"Feel old yet?" the Sultanate of Oman asked me today.
Many of our parents came to Oman at the early days of the Renaissance and became an integral part of the Omanis' national effort to build the country that we know today. Some of them saw the beginnings of a country separated by challenging mountains and a wide expanse of desert and nothingness ultimately growing to a nation that has become a beacon of peace and tolerance in the Middle East.
Today, Oman celebrates its 51st National Day. Proud flags and coloured led lights bedecked the streets. Fireworks will adorn the sky, the flags hoisted proud and high with the national anthem reminding everyone of the achievements that were delivered in the last half a century.
The peaceful white awakens memories of the tall buildings dotting the capital and the marbles that make up the awe-inspiring Sultan Qaboos Grand Mosque and the Royal Opera House. It speaks of mountain goats and fair clouds, of disdasha and white silk scarves sold not just in the ancient stalls of Muttra souq but including that of Nizwa, Bahla, Salalah and wherever souqs are a necessity in the interiors of the country. It reminds us of Al-marai milk and laban, of Al Saffa frozen food. And how can we ever forget shawarma and hummus?
Bright Red reminds me of Mwasalat trips and munching Oman chips. It's the red light on busy streets and the reflection of the neon Lulu sign on my window when in the middle of summer, it rains. It's the mesmerising beauty of the red hue of sunlight along the shores of Shatti, the red roses and the giant slides of the rose garden, and sometimes, the poignant mountains that have seen the rise and fall of villages and civilization.
The Joyful Green symbolises the fertile soils of the desert, the greenery of Jabal Akdhar and Salalah and the date laden gardens of villages not just in the mountains but even those close to the sea. It's the small shrubs fighting for life at the corners of roundabouts, and the giant baobab trees that created its own kingdom in the lush Samhan mountains.
Oman has given us many symbols that will forever remind us of the ancient beauty of the country. The silver khanjar adorning Omani men reminds us of valour and the kindness of the natives. It also speaks of the protection bestowed to those who dare to dream, to those who find a home within the confines of the Sultanate. Here, for as long as there was the Renaissance, we were welcomed and felt at home.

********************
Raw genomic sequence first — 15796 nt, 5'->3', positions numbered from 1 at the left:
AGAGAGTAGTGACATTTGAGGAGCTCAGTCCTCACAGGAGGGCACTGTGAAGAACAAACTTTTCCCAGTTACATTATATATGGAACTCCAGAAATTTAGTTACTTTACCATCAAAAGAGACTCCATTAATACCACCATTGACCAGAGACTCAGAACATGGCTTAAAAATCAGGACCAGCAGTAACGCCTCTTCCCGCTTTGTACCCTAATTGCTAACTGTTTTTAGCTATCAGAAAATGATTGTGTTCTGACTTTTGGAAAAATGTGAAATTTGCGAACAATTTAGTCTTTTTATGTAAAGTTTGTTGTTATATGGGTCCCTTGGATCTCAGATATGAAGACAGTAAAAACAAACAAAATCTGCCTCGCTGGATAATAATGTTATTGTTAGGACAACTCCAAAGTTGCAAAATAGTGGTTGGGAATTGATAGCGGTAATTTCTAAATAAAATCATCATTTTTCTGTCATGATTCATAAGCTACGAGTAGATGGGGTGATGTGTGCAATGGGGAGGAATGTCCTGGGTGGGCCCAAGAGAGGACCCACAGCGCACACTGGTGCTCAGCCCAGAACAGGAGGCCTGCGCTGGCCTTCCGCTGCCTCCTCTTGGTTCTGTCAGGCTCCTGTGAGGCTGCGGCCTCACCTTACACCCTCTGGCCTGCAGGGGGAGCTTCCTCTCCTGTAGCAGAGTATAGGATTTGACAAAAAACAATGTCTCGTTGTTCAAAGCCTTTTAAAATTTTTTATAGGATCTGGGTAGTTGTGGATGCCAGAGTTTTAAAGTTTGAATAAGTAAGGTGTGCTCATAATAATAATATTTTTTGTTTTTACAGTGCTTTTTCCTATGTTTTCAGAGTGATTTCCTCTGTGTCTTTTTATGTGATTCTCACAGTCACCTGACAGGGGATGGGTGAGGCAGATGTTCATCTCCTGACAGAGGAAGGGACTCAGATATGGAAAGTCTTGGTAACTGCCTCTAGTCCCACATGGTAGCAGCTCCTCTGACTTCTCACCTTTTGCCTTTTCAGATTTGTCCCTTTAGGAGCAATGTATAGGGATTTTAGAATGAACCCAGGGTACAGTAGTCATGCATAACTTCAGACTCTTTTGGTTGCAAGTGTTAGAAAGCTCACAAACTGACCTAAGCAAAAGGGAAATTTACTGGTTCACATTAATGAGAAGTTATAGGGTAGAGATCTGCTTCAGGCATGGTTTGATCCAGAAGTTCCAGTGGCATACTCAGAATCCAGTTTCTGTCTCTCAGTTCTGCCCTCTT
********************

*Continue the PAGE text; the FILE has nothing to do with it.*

Those that came before us saw the era before the taxis, where weekends meant heading to Ruwi Street and vacations meant basking in the beautiful Sur beaches. We are a generation walking in the footsteps of the ancients listening to the whispered stories of every fort, of every castle, of every park. For a brief moment, may that moment be 30 years or less, we create warm memories that when it's finally time to leave, we all softly whisper, "We may not belong to Oman, but Oman belongs to us."
Just once more
Growing up in Oman, I always dread leaving.
What if I had to leave for college? What if my parents move and I can't come for vacation? Current conditions had made that a reality for a lot of foreign workers in Oman.
Even if this is not home, hearing that welcome note that in Arabic says, "Welcome to Muscat, the Sultanate of Oman, the temperature outside is 45 degrees Celsius" as the plane lands always brought a warm feeling that you are coming to a place you know.
But for those leaving, possible not to return, there's always a whispered wish of 'just once more.'
Just once more: To walk by the corniche, listening to the sea and the beautiful noise of Muttrah souq; pointing to the Sultan's ship and the Riyam Park on the way. Shawarmas with dew are an emotion, special mention to Istanbul and Camilia while we cycled to the Clock tower.
Just once more: to experience the halwa of Eid, the spectacle of the festivals, the dances, the camels and the songs of the natives. We've made many friends here and we loved and lived our best lives under this sky.
Just once more: the falafels, hummus and garlic paste and laban in summers. The Softie ice cream and walks in Ruwi and the eventual hanging out in Al Shatti. Trips to the Nizwa Fort and the turtle beaches. The Khareef season in Salalah. To see Oman lit up during national days, the flags flying proudly. Muscat festivals, the seas and sand, Al Hoota caves, Jabal Akdhar and long summers with a chance of rains.
We've made memories in Oman. The nostalgia hits with these casual photos in our gallery. We may not belong to Oman, but Oman will always belong to us. These, with bittersweet wanting, are some national day memories through the eyes of an expat.